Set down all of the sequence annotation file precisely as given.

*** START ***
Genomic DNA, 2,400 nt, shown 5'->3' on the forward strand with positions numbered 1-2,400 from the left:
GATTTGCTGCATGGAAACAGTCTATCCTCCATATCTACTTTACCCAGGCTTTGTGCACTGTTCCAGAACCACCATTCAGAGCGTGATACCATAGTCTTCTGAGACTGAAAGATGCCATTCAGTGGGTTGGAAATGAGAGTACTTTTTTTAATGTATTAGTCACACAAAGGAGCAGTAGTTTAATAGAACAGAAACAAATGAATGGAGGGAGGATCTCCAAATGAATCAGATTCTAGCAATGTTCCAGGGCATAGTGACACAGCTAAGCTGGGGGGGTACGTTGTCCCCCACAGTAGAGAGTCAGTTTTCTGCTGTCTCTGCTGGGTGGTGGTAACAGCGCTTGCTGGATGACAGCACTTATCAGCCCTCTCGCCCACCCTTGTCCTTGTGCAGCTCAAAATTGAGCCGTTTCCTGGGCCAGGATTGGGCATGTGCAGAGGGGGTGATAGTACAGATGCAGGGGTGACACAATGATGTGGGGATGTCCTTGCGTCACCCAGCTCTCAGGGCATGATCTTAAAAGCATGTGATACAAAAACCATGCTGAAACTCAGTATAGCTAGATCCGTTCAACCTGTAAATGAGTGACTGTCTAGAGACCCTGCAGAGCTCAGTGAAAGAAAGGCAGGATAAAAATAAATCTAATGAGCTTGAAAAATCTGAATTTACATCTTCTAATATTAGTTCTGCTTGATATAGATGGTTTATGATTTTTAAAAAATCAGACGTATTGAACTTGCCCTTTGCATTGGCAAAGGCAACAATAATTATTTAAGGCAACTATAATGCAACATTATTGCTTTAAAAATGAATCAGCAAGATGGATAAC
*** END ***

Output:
Genomic DNA, 2,400 nt, shown 5'->3' on the forward strand with positions numbered 1-2,400 from the left:
GATTTGCTGCATGGAAACAGTCTATCCTCCATATCTACTTTACCCAGGCTTTGTGCACTGTTCCAGAACCACCATTCAGAGCGTGATACCATAGTCTTCTGAGACTGAAAGATGCCATTCAGTGGGTTGGAAATGAGAGTACTTTTTTTAATGTATTAGTCACACAAAGGAGCAGTAGTTTAATAGAACAGAAACAAATGAATGGAGGGAGGATCTCCAAATGAATCAGATTCTAGCAATGTTCCAGGGCATAGTGACACAGCTAAGCTGGGGGGGTACGTTGTCCCCCACAGTAGAGAGTCAGTTTTCTGCTGTCTCTGCTGGGTGGTGGTAACAGCGCTTGCTGGATGACAGCACTTATCAGCCCTCTCGCCCACCCTTGTCCTTGTGCAGCTCAAAATTGAGCCGTTTCCTGGGCCAGGATTGGGCATGTGCAGAGGGGGTGATAGTACAGATGCAGGGGTGACACAATGATGTGGGGATGTCCTTGCGTCACCCAGCTCTCAGGGCATGATCTTAAAAGCATGTGATACAAAAACCATGCTGAAACTCAGTATAGCTAGATCCGTTCAACCTGTAAATGAGTGACTGTCTAGAGACCCTGCAGAGCTCAGTGAAAGAAAGGCAGGATAAAAATAAATCTAATGAGCTTGAAAAATCTGAATTTACATCTTCTAATATTAGTTCTGCTTGATATAGATGGTTTATGATTTTTAAAAAATCAGACGTATTGAACTTGCCCTTTGCATTGGCAAAGGCAACAATAATTATTTAAGGCAACTATAATGCAACATTATTGCTTTAAAAATGAATCAGCAAGATGGATAAC